All over the world, churches struggle with singles, says author Anna Broadway


Christian Life

Evert van Vlastuin, CNE.news

What place do singles have in the church? Photo AFP, Luis Tato

Jesus never said, “Seek marriage first,” but “Seek God’s kingdom first.” Being fruitful in God’s kingdom is not the same as being married. But still, churches are not good at accommodating singles. The American author Anna Broadway pleads for looking at the unmarried with different eyes.

Ephesians 5 was the topic of that church service in the Middle East. Anna had paused her travels there. She was interested, because this chapter gives a spiritual dimension of marriage. It struck Anna that the pastor had no word about the unmarried. Oh, wait, one sentence: “The unmarried, maybe, can get married too”, Anna tells CNE.news.

Solo Anna Broadway 2.jpg
Anna Broadway. Photo Brian Adams

In a Teams call from her hometown, Anchorage, Alaska, Anna says this was shocking: “I was sitting there next to a 60-something divorced grandmother. Is this really all that he had to say to her? That singleness is something she should pray to get out of?”

For her book “Solo Planet: How Singles Help the Church to Recover Our Calling”, the journalist spoke to no less than 345 Christian people from 48 countries during her travels in 2018-2019. Her conclusion: “No culture seems to be that great at handling singles or integrating them into the local church.”

In the report below, answers have been condensed for length and lightly edited for clarity.

Speaking to 345 singles on six continents: how did you find them all?
“That was different in every place. I always started by contacting a local church. I also tried to stay with Christians in their home. Many of them brought me to the people I interviewed. Sometimes, I had to look for an Airbnb. But even from there, I found new contacts. People in one place always had contacts in other cities, too.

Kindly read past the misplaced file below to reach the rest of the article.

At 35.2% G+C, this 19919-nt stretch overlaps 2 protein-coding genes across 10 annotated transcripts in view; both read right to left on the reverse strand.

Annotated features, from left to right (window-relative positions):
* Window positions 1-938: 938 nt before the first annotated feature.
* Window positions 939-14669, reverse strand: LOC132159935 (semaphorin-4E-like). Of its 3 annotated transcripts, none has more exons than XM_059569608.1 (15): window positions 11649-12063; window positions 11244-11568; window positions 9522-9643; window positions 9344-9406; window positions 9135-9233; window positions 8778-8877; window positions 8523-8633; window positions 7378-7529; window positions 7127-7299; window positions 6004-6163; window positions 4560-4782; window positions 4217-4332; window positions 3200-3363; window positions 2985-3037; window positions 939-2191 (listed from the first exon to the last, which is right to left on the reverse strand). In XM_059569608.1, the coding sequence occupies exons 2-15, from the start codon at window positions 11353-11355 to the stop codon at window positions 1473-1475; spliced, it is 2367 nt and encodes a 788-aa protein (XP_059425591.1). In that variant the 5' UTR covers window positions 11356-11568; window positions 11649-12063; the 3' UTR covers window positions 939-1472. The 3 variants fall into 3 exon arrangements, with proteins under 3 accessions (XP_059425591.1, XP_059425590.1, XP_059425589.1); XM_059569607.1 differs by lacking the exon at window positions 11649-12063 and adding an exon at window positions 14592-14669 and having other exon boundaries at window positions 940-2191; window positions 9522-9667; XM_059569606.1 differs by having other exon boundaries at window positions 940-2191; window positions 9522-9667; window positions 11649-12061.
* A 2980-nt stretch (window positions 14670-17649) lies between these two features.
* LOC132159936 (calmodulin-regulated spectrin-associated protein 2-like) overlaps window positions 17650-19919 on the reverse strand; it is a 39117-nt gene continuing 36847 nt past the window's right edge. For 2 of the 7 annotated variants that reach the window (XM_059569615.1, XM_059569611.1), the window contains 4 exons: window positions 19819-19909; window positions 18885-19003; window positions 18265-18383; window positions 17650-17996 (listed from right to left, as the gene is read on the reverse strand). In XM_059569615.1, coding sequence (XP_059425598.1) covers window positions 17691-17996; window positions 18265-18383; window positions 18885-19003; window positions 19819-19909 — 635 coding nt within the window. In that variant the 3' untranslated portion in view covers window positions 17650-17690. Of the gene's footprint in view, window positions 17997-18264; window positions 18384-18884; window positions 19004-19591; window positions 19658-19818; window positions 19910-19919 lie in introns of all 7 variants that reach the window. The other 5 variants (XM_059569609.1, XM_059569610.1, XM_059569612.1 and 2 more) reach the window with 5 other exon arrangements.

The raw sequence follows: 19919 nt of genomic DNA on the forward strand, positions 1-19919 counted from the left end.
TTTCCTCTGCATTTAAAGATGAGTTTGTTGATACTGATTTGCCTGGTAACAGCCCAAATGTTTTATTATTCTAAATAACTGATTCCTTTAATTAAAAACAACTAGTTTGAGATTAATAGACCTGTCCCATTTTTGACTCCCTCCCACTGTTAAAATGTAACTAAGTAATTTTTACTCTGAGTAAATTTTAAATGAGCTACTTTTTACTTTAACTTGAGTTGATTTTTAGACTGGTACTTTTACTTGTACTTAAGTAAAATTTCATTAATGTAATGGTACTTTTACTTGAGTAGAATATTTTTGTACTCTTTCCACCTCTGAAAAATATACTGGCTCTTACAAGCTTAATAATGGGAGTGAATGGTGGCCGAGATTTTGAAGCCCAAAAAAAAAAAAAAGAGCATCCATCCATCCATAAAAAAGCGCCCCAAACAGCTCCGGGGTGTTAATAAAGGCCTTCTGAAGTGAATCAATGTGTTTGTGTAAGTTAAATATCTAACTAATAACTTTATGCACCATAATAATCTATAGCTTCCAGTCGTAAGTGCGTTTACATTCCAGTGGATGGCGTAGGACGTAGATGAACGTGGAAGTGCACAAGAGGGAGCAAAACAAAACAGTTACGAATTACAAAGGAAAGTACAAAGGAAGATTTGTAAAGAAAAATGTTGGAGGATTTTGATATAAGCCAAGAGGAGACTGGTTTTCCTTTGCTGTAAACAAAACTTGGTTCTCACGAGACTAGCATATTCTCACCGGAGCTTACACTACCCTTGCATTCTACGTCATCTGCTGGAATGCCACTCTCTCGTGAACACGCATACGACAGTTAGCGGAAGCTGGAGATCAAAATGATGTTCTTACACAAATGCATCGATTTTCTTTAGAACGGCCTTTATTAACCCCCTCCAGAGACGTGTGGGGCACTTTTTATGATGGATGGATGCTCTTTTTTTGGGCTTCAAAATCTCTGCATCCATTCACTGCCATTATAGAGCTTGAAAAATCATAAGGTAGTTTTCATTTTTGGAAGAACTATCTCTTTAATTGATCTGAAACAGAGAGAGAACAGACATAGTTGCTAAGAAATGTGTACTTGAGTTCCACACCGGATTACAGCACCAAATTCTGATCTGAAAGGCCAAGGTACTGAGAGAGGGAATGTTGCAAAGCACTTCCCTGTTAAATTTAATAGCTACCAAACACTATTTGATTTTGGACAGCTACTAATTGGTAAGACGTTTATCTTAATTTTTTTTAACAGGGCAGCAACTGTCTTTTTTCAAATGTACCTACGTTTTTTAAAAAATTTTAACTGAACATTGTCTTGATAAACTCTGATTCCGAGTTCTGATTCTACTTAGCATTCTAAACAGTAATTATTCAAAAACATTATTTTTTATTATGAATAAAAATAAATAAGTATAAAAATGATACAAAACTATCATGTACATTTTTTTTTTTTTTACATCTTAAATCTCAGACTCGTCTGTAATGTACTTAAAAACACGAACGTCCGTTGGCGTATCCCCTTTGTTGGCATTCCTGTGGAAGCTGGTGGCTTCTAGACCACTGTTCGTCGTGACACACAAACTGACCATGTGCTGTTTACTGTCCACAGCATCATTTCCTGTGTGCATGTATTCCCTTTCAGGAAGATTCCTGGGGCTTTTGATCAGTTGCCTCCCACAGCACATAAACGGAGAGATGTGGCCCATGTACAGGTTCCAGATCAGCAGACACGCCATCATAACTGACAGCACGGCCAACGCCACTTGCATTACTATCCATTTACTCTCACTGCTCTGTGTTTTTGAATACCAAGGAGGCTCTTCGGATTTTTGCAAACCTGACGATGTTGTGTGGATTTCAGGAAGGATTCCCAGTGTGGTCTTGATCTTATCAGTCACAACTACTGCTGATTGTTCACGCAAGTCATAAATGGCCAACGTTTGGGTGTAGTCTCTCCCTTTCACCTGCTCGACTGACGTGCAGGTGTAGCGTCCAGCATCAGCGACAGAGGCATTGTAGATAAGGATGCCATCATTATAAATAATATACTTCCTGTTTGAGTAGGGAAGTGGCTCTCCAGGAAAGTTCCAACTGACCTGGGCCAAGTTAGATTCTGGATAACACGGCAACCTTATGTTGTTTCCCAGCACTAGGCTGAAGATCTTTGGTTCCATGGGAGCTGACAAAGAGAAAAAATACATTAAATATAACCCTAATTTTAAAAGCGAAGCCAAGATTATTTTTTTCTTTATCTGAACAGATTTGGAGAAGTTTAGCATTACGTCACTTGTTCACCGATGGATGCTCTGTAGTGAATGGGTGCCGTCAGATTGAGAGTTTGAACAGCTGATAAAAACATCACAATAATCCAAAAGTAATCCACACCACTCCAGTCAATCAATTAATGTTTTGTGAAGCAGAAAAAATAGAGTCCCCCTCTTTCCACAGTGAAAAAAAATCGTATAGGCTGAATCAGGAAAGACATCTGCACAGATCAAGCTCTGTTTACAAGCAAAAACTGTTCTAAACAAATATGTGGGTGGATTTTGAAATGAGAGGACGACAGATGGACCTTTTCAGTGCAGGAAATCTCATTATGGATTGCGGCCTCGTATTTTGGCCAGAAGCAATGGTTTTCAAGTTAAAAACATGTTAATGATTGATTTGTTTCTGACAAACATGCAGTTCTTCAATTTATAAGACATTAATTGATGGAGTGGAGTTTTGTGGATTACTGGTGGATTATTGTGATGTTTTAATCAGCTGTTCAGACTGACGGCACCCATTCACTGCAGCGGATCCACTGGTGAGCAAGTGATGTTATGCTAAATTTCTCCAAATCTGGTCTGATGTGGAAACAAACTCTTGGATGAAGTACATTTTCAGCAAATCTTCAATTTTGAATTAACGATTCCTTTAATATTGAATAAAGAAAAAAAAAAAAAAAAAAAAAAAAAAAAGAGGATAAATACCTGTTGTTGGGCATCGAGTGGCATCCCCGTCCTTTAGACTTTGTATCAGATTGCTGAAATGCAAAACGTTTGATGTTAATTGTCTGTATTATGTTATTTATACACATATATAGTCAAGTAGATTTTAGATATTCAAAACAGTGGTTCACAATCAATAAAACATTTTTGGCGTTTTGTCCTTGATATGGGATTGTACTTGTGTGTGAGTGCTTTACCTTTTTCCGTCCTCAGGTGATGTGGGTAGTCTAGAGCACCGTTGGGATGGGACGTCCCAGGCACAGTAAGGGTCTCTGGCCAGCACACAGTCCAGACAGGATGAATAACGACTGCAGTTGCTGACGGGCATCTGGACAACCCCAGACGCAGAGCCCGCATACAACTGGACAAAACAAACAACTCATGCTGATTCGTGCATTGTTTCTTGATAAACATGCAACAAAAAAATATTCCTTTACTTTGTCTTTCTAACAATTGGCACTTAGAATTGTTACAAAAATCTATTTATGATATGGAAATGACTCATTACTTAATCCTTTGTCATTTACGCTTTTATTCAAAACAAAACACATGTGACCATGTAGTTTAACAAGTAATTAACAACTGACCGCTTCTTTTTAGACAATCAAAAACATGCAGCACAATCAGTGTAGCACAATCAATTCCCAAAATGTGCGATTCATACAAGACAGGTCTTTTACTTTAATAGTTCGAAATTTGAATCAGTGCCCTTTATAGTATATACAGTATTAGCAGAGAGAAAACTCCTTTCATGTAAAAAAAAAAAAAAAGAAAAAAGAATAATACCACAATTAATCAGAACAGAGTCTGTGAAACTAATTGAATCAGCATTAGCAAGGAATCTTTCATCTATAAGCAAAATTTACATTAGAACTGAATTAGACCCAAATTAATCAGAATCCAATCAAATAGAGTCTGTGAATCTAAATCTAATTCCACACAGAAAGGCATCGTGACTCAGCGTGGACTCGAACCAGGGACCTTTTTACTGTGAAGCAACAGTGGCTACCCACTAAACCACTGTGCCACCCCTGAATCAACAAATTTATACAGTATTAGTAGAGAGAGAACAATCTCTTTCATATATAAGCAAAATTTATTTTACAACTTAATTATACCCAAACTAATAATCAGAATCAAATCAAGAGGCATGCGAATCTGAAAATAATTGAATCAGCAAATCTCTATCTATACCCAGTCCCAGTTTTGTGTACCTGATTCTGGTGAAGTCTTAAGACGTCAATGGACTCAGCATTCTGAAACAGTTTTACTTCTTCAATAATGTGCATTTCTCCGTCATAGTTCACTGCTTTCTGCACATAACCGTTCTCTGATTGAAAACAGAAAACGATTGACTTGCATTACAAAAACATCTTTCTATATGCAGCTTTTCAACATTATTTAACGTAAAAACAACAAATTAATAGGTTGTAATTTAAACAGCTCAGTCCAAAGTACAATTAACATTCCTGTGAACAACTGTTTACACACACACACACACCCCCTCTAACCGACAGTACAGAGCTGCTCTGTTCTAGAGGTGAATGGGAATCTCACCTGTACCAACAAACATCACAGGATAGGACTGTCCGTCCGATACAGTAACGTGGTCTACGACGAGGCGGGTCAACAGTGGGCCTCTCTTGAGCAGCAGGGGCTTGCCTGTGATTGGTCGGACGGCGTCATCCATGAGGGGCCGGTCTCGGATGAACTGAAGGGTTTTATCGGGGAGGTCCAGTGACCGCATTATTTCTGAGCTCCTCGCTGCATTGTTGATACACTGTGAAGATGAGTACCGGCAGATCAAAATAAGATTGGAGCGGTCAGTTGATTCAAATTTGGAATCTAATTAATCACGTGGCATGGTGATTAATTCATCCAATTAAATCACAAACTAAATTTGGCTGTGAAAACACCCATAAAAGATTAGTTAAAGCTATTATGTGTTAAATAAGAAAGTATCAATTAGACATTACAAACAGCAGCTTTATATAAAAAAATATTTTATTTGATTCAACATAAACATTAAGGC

All the fieldwork was surrounded by prayer. Looking back, I see God’s providential hand so remarkably in how He led and protected me. The whole thing was a lot more Spirit-led than anything else I have done before.

It was enriching for me as well. For instance, I stayed with a family without a refrigerator for the first time in my life. That made me realise that I trust in my refrigerator for my food tomorrow more than I trust in Jesus. It made me think, well, what am I depending on?

Although God protected me in dangerous areas, I was held at knife point and robbed in Brazil. I don’t know why that happened, but God provided a night manager at the condo where I was staying to pray with me afterwards. The Lord never left me.”

Is being single in the USA different from other parts of the world?
“All over the world, singles struggle. In many countries, singleness is seen as a problem that must be solved. Sometimes, it is a reason to see you as a second-class citizen.

In India, for example, I heard about a lot of suspicion against widows. For instance, people may not want widows to touch a little child for fear that it may harm the infant.

All cultures have negative words, especially for single women. Words like spinster and so on.”

Singles can have old faces too. Photo AFP, Karen Minasyan

She also noticed that the word single is understood differently in some places. “When I asked for singles in a church, I meant anybody unmarried, from 23 years to 93 years. But people often said we don’t have that many singles in our church. But they only thought of people in their 20s or 30s actively looking for a partner.”

In general, how do churches deal with singles?